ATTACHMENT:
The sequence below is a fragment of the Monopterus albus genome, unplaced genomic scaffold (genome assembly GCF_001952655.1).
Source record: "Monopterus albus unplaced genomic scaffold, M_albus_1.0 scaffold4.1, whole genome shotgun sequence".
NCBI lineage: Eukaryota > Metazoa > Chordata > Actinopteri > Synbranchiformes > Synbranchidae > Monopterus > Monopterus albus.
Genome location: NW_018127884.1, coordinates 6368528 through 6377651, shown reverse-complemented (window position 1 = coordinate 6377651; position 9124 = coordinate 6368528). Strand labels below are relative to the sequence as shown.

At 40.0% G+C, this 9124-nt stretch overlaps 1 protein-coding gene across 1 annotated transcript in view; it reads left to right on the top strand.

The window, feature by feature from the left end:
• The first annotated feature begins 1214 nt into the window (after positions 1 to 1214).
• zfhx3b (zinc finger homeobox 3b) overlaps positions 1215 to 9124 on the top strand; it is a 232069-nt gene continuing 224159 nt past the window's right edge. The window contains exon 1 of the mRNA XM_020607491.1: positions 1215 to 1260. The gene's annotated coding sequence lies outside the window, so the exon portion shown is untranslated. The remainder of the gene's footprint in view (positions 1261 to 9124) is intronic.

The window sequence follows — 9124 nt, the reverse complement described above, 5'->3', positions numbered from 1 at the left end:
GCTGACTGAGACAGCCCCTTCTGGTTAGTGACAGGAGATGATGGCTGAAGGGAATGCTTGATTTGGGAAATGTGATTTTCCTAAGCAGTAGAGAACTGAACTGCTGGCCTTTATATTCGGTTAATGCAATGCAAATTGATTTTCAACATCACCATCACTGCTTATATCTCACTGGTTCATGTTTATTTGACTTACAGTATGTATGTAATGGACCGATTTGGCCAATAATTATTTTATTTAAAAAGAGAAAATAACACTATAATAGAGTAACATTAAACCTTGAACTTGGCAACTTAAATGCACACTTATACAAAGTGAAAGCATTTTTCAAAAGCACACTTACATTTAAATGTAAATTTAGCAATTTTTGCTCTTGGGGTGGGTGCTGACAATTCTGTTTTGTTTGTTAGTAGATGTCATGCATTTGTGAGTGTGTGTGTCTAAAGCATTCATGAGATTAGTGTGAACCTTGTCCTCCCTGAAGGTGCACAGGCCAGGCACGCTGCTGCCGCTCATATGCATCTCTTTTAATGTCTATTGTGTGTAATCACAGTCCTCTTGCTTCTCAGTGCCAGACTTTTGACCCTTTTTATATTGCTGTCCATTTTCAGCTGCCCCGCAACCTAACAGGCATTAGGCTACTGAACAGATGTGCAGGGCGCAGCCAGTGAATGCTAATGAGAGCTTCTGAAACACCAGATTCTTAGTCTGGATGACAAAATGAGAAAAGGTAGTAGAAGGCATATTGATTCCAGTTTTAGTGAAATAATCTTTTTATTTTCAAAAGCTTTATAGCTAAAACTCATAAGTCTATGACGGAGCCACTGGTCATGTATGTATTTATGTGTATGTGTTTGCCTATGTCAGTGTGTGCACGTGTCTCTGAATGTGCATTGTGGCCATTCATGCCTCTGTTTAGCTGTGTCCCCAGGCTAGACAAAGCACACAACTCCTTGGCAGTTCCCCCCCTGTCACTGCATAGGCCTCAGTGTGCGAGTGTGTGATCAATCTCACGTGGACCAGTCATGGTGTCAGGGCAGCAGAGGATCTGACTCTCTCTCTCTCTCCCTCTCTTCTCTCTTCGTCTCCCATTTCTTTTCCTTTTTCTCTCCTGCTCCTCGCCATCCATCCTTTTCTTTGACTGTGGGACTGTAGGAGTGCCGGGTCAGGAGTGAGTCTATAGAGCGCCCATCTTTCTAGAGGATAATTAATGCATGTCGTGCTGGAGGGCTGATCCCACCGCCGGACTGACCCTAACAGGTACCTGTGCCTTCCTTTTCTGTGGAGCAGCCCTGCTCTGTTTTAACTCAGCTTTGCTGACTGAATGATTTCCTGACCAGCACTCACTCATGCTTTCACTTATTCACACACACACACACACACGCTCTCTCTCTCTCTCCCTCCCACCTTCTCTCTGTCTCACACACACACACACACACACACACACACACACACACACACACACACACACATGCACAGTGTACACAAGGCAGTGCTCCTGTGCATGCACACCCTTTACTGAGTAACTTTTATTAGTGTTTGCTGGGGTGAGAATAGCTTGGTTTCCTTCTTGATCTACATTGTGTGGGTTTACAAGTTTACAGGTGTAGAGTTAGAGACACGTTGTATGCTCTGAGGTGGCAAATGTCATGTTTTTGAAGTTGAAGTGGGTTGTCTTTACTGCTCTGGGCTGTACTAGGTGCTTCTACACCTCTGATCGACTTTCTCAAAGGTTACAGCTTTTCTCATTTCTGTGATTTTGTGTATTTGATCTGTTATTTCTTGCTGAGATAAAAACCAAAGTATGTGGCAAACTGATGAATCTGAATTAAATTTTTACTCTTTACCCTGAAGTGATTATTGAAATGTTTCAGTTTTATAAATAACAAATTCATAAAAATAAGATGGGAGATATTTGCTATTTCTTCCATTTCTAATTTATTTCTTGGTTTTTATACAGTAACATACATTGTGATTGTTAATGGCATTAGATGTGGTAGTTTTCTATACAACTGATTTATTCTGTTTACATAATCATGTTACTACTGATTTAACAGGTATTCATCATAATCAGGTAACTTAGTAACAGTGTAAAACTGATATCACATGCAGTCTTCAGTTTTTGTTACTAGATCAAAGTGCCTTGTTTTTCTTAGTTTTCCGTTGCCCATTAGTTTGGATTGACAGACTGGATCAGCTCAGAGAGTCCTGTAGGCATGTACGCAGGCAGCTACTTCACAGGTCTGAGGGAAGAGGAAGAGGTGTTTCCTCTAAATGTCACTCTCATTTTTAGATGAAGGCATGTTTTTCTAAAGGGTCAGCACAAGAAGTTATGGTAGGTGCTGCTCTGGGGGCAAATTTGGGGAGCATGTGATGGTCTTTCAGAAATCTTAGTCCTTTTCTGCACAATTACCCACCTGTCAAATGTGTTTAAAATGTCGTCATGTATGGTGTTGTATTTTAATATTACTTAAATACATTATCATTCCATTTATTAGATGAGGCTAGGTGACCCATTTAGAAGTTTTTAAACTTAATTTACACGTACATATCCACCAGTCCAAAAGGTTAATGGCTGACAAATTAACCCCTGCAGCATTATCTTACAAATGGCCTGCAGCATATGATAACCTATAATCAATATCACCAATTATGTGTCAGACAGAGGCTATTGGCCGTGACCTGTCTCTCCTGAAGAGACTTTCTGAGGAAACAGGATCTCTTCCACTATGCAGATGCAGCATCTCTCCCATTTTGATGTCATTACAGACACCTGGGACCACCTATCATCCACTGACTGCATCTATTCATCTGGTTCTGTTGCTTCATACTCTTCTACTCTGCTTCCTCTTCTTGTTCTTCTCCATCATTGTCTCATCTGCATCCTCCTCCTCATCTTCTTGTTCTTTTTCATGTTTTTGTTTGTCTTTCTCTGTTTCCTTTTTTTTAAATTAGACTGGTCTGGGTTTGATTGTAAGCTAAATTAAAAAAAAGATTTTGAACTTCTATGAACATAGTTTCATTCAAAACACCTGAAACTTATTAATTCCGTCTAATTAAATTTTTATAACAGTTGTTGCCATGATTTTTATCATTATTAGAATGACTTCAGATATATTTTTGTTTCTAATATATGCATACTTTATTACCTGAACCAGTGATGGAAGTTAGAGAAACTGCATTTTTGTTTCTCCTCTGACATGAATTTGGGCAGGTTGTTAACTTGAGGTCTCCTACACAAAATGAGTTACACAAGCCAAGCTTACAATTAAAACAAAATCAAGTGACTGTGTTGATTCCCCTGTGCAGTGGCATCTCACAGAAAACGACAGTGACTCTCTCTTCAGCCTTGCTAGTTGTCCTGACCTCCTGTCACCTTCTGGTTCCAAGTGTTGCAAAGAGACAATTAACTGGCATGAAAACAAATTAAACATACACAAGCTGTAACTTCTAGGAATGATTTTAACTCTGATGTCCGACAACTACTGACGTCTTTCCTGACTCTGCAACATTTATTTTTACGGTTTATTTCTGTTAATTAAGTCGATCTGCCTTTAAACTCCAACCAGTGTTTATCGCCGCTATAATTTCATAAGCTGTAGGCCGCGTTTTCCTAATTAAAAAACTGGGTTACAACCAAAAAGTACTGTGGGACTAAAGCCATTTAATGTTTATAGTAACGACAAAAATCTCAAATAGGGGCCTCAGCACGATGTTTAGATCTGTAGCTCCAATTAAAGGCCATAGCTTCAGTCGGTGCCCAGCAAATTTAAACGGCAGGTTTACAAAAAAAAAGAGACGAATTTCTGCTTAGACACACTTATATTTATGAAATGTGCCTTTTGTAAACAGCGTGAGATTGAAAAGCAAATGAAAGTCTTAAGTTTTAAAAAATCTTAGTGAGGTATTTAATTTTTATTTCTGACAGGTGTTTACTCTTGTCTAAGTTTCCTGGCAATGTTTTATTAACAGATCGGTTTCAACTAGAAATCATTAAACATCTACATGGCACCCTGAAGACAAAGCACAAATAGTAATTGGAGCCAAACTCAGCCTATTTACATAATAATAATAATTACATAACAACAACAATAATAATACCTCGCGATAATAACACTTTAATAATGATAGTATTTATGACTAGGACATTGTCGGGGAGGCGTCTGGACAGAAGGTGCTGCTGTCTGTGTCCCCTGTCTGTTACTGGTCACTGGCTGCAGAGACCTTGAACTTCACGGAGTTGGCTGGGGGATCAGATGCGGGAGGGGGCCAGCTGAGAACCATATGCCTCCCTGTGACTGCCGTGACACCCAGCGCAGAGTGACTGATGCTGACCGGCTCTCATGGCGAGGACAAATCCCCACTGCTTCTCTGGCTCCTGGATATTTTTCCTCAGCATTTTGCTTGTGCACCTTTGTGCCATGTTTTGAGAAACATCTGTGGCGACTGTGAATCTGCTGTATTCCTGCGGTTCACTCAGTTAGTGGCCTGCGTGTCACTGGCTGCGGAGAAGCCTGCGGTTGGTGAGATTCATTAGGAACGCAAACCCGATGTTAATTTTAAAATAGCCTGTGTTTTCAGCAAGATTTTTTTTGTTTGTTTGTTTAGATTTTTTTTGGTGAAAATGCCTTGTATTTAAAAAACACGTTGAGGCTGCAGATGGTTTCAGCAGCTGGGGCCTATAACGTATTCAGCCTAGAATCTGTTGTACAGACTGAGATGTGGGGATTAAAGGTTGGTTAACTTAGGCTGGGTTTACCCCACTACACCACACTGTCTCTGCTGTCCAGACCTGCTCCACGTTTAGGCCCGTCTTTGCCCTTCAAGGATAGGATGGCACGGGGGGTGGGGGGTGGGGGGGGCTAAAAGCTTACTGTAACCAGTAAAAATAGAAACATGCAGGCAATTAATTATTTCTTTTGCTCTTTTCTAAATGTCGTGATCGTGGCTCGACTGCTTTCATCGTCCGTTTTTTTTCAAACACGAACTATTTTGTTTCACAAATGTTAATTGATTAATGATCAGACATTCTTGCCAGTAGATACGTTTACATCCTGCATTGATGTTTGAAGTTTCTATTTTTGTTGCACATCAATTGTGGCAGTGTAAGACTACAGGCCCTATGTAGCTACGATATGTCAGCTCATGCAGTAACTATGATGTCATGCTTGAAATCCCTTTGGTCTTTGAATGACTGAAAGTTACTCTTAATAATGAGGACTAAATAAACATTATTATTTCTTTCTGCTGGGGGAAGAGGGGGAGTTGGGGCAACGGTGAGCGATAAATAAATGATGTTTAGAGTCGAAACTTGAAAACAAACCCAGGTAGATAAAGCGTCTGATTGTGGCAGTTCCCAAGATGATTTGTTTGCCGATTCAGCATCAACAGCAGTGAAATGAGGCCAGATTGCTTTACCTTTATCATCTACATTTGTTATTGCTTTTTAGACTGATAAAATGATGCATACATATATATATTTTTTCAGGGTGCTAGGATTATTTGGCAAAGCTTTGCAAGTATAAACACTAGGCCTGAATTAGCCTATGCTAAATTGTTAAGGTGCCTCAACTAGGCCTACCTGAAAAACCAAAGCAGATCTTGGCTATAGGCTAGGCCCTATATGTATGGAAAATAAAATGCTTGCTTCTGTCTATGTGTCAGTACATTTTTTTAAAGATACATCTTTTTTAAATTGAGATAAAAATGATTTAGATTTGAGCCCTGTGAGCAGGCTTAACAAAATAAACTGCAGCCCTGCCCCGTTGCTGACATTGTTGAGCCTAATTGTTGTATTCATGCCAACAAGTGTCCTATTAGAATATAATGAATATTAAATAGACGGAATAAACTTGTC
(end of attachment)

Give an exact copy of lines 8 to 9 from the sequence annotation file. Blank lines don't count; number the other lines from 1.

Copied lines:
• zfhx3b (zinc finger homeobox 3b) overlaps positions 1215 to 9124 on the top strand; it is a 232069-nt gene continuing 224159 nt past the window's right edge. The window contains exon 1 of the mRNA XM_020607491.1: positions 1215 to 1260. The gene's annotated coding sequence lies outside the window, so the exon portion shown is untranslated. The remainder of the gene's footprint in view (positions 1261 to 9124) is intronic.

The window sequence follows — 9124 nt, the reverse complement described above, 5'->3', positions numbered from 1 at the left end: